The Second World War extension of the Tower Hill Memorial, designed by Sir Edward Maufe, takes the form of a semi-circular sunken garden located behind the First World War Memorial. At the south side of the garden are two columns with statues representing an officer (western column) and a seaman (eastern).
Listed on the walls of the sunken garden are the names of 24,000 British seamen and 50 Australian seamen. Between the bronze plates are stone reliefs, showing allegorical figures representing the Seven Seas. Each figure is different and is accompanied by various fish and a specific shell. It is not clear if Wheeler meant specific seas with each relief. There are various interpretations of the seven seas, an interpretation is seven of the largest bodies of water in the world: The Pacific Ocean, the Atlantic Ocean, the Indian Ocean, the Arctic Ocean, the Mediterranean Sea, the Caribbean Sea, and the Gulf of Mexico. Oxford University Press' online dictionary defines them as all the oceans of the world (conventionally listed as the Arctic, Antarctic, North Pacific, South Pacific, North Atlantic, South Atlantic, and Indian Oceans).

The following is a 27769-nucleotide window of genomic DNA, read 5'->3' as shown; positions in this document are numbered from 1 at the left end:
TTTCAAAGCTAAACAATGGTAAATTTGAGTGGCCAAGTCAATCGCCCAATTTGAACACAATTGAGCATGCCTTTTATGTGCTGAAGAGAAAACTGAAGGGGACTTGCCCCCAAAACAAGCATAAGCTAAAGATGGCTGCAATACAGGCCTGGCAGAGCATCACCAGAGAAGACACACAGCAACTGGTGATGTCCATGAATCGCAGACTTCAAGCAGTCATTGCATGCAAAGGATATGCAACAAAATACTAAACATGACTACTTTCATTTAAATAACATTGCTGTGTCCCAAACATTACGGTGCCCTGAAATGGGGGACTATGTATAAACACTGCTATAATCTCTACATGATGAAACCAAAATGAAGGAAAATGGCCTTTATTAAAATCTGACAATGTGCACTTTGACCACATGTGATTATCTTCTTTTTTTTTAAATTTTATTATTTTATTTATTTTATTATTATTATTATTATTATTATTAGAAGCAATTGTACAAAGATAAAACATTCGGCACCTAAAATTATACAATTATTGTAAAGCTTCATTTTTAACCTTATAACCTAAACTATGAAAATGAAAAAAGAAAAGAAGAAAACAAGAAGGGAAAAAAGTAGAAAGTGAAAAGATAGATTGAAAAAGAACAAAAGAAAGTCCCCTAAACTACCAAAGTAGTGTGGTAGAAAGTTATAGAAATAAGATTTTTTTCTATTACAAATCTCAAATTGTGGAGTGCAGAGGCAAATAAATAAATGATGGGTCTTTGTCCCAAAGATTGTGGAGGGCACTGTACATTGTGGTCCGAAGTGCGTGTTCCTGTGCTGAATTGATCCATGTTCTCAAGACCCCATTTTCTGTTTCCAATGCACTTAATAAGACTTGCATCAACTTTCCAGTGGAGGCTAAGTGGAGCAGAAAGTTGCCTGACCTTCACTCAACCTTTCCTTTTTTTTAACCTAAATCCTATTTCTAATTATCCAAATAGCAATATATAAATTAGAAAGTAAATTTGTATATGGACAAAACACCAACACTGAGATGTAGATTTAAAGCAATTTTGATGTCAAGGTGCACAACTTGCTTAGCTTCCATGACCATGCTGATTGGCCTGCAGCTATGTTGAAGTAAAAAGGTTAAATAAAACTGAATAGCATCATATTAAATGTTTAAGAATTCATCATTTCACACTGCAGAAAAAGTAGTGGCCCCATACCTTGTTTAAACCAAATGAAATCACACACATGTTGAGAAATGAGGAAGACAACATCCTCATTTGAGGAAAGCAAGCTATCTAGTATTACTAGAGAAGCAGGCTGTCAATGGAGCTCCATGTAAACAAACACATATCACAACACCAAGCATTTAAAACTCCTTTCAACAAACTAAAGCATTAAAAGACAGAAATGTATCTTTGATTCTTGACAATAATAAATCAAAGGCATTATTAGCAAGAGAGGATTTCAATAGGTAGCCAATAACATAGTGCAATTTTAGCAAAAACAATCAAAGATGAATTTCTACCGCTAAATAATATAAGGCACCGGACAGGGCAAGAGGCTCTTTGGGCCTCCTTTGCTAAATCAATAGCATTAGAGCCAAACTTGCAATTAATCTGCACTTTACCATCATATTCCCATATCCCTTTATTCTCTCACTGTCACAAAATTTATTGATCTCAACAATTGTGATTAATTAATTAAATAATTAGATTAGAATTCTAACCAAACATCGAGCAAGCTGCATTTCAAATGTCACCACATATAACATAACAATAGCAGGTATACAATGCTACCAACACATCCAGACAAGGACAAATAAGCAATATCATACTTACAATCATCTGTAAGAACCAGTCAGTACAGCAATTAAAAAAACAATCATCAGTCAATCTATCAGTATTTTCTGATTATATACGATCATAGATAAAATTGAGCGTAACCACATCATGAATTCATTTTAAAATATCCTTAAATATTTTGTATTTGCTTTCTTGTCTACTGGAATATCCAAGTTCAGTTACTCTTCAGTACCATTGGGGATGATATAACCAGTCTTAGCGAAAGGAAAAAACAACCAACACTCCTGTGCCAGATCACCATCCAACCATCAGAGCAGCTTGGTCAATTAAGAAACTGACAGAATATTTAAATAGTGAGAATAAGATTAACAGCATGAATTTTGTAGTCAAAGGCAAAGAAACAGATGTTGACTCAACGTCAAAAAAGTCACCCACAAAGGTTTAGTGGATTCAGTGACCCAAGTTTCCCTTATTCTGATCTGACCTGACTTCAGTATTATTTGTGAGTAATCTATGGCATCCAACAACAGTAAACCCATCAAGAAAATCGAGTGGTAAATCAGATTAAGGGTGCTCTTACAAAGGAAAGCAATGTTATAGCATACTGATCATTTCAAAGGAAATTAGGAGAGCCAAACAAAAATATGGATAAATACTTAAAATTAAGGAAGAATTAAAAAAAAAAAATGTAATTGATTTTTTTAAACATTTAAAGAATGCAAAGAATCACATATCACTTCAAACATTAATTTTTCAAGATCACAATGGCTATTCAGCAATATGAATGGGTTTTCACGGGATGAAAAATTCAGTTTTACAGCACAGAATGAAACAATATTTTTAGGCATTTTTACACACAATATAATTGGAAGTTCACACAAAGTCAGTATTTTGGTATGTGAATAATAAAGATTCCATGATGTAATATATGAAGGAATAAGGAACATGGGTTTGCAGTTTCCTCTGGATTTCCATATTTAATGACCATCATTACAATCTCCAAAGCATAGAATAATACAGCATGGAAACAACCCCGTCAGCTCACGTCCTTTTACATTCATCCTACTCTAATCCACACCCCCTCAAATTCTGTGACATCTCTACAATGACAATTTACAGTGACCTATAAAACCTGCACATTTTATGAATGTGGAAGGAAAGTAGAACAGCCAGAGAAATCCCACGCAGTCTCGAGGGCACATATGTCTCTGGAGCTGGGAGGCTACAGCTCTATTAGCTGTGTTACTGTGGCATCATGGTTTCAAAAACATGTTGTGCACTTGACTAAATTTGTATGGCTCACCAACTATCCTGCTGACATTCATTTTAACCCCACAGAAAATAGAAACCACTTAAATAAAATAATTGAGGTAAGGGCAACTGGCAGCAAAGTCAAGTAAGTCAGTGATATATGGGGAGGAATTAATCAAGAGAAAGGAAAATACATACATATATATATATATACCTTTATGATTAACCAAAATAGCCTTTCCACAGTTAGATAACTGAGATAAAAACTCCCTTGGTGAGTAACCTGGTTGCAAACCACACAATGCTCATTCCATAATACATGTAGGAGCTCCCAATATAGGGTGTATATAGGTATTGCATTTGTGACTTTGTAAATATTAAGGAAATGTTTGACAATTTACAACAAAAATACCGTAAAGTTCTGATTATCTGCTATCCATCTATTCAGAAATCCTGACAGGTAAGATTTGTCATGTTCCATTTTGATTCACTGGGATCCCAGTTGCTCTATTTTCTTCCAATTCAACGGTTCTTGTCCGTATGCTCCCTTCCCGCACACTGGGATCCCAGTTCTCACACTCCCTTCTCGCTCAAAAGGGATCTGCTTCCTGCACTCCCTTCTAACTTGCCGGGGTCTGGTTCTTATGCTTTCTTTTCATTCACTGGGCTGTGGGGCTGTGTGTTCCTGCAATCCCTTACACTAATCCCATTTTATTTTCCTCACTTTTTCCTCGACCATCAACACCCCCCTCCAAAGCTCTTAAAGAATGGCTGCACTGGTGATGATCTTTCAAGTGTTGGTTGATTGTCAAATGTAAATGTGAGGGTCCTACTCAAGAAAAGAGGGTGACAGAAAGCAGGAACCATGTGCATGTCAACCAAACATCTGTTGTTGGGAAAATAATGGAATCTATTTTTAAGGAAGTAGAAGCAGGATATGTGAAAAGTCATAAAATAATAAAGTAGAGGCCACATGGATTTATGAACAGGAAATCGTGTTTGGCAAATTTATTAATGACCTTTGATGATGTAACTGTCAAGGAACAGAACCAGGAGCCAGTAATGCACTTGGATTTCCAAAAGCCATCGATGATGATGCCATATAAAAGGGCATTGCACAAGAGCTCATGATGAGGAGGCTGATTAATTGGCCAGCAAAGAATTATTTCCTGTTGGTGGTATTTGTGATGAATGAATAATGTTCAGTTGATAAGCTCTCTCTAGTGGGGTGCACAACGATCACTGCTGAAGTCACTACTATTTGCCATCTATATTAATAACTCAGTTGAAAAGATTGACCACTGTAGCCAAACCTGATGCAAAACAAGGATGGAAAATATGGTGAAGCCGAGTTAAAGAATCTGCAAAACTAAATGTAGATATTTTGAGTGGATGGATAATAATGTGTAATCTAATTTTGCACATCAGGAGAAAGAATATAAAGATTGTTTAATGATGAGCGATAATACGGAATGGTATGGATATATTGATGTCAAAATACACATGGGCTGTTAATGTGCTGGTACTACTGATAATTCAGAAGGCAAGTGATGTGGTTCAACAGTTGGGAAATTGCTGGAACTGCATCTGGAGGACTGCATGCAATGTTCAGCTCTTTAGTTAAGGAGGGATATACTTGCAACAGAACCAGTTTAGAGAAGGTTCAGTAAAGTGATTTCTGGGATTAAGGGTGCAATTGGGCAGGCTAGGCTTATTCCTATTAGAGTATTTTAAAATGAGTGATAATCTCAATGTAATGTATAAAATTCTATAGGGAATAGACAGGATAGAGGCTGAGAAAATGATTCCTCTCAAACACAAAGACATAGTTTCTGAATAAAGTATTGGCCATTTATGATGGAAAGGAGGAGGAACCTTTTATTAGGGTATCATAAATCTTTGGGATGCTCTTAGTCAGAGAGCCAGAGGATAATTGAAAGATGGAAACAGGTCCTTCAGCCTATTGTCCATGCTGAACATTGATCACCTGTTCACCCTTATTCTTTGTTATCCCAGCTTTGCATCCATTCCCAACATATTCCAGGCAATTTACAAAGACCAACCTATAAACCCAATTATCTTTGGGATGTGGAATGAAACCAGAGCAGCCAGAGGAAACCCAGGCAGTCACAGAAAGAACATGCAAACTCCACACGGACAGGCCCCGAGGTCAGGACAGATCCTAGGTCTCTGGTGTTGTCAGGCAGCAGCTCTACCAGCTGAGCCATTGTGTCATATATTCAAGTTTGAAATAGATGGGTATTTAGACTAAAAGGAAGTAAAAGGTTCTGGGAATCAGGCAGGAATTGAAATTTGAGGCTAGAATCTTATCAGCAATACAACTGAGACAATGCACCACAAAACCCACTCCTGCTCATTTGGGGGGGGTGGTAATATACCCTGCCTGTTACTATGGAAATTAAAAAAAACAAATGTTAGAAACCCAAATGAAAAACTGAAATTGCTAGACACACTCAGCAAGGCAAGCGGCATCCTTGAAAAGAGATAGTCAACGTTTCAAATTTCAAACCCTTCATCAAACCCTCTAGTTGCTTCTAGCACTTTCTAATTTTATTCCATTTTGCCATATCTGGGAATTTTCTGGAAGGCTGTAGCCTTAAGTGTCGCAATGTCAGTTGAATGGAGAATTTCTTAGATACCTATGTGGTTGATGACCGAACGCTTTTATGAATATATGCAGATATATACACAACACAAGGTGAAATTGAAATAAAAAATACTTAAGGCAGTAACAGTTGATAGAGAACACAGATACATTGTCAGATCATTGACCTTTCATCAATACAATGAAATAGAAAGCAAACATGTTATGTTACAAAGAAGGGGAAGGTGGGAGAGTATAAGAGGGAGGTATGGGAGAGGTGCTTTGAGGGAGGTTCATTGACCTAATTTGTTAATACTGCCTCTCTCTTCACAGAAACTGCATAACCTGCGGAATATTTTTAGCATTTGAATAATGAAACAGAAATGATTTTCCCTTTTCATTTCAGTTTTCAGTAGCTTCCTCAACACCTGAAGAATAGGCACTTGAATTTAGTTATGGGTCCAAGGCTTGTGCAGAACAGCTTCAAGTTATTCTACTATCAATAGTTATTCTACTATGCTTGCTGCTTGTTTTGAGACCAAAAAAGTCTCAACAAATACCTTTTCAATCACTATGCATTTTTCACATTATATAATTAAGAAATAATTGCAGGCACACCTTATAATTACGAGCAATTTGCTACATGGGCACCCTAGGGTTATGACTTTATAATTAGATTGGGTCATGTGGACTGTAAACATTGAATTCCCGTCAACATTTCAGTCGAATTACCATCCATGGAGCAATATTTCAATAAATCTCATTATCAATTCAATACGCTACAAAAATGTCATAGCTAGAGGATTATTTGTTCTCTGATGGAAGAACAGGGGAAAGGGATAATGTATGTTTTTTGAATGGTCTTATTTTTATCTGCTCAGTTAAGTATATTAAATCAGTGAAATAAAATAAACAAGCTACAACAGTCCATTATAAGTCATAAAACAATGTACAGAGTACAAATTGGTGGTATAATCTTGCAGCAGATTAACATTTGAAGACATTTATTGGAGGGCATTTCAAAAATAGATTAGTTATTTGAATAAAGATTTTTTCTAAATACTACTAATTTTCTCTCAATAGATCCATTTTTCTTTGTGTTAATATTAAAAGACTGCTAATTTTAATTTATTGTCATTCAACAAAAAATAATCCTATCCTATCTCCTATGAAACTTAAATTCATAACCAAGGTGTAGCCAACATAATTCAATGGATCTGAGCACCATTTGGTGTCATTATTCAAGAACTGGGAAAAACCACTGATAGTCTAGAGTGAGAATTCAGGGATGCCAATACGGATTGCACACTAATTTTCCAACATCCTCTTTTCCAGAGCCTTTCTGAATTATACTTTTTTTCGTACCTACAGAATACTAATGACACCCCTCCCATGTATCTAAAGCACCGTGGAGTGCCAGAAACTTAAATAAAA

Mermaid combing her hair, accompanied by a shark (?), a star and the sun. At the top a conch.
Man blowing wind, accompanied by a dolphin. At the top a shell.
Nude woman raising from a shell (Aphrodite?). At the top a conch.
Neptune with trident, accompanied by dolphins and a vessel. At the top a spider conch.
Woman with a sail (?), accompanied by a dolphin. At the top a shell.
Nude boy riding a dolphin, accompanied by fish and seahorses. At the top a thorned snail.
Merman blowing a conch. At the top a shell.
In the centre of the garden is a pool of bronze, engraved with a compass pointing north.
It was unveiled by Queen Elizabeth II on 5 November 1955.
Sir Charles Thomas Wheeler KCVO RA (1892 - 1974), British sculptor (Wikipedia).